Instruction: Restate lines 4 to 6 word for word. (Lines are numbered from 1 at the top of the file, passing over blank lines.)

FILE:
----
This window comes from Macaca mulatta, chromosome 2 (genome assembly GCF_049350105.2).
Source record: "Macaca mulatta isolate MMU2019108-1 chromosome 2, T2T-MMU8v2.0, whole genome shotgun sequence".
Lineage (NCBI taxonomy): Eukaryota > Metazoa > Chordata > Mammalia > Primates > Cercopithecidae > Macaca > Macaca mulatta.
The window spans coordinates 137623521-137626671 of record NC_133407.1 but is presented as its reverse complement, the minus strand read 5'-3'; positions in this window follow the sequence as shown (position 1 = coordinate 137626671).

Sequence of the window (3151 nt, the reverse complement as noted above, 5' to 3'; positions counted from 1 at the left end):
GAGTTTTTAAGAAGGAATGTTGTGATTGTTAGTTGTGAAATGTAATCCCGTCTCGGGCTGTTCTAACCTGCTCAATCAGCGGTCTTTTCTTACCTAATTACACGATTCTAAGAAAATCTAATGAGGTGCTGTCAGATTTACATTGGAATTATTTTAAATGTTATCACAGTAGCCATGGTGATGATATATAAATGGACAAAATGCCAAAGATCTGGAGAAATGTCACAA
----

The window spans coordinates 137623521-137626671 of record NC_133407.1 but is presented as its reverse complement, the minus strand read 5'-3'; positions in this window follow the sequence as shown (position 1 = coordinate 137626671).

Sequence of the window (3151 nt, the reverse complement as noted above, 5' to 3'; positions counted from 1 at the left end):
GAGTTTTTAAGAAGGAATGTTGTGATTGTTAGTTGTGAAATGTAATCCCGTCTCGGGCTGTTCTAACCTGCTCAATCAGCGGTCTTTTCTTACCTAATTACACGATTCTAAGAAAATCTAATGAGGTGCTGTCAGATTTACATTGGAATTATTTTAAATGTTATCACAGTAGCCATGGTGATGATATATAAATGGACAAAATGCCAAAGATCTGGAGAAATGTCACAA